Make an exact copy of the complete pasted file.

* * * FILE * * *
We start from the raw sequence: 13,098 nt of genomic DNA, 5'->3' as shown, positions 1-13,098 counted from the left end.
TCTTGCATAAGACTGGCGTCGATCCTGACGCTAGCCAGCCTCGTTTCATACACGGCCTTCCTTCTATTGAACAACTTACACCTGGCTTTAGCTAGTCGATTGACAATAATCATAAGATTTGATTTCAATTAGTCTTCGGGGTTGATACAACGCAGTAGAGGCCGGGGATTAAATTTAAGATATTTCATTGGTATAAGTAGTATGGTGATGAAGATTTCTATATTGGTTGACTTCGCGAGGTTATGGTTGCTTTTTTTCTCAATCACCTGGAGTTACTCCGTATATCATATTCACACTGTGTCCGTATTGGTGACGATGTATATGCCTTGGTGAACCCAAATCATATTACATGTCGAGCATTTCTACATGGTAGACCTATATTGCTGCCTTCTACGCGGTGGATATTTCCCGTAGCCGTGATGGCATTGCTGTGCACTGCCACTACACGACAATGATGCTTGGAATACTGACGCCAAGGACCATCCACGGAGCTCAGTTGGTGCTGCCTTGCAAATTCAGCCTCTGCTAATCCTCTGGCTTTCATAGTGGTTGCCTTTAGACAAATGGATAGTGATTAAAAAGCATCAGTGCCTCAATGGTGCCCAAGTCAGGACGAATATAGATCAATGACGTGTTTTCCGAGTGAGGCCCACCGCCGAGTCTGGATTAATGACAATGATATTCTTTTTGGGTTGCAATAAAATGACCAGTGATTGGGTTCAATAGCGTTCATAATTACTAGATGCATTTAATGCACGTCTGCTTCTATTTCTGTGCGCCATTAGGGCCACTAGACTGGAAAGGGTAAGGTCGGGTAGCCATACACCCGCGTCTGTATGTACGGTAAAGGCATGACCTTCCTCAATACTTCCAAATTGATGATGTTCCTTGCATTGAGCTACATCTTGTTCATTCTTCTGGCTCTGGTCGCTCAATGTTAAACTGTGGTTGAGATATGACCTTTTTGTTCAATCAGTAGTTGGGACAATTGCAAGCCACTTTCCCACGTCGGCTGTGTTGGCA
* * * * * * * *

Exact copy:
We start from the raw sequence: 13,098 nt of genomic DNA, 5'->3' as shown, positions 1-13,098 counted from the left end.
TCTTGCATAAGACTGGCGTCGATCCTGACGCTAGCCAGCCTCGTTTCATACACGGCCTTCCTTCTATTGAACAACTTACACCTGGCTTTAGCTAGTCGATTGACAATAATCATAAGATTTGATTTCAATTAGTCTTCGGGGTTGATACAACGCAGTAGAGGCCGGGGATTAAATTTAAGATATTTCATTGGTATAAGTAGTATGGTGATGAAGATTTCTATATTGGTTGACTTCGCGAGGTTATGGTTGCTTTTTTTCTCAATCACCTGGAGTTACTCCGTATATCATATTCACACTGTGTCCGTATTGGTGACGATGTATATGCCTTGGTGAACCCAAATCATATTACATGTCGAGCATTTCTACATGGTAGACCTATATTGCTGCCTTCTACGCGGTGGATATTTCCCGTAGCCGTGATGGCATTGCTGTGCACTGCCACTACACGACAATGATGCTTGGAATACTGACGCCAAGGACCATCCACGGAGCTCAGTTGGTGCTGCCTTGCAAATTCAGCCTCTGCTAATCCTCTGGCTTTCATAGTGGTTGCCTTTAGACAAATGGATAGTGATTAAAAAGCATCAGTGCCTCAATGGTGCCCAAGTCAGGACGAATATAGATCAATGACGTGTTTTCCGAGTGAGGCCCACCGCCGAGTCTGGATTAATGACAATGATATTCTTTTTGGGTTGCAATAAAATGACCAGTGATTGGGTTCAATAGCGTTCATAATTACTAGATGCATTTAATGCACGTCTGCTTCTATTTCTGTGCGCCATTAGGGCCACTAGACTGGAAAGGGTAAGGTCGGGTAGCCATACACCCGCGTCTGTATGTACGGTAAAGGCATGACCTTCCTCAATACTTCCAAATTGATGATGTTCCTTGCATTGAGCTACATCTTGTTCATTCTTCTGGCTCTGGTCGCTCAATGTTAAACTGTGGTTGAGATATGACCTTTTTGTTCAATCAGTAGTTGGGACAATTGCAAGCCACTTTCCCACGTCGGCTGTGTTGGCA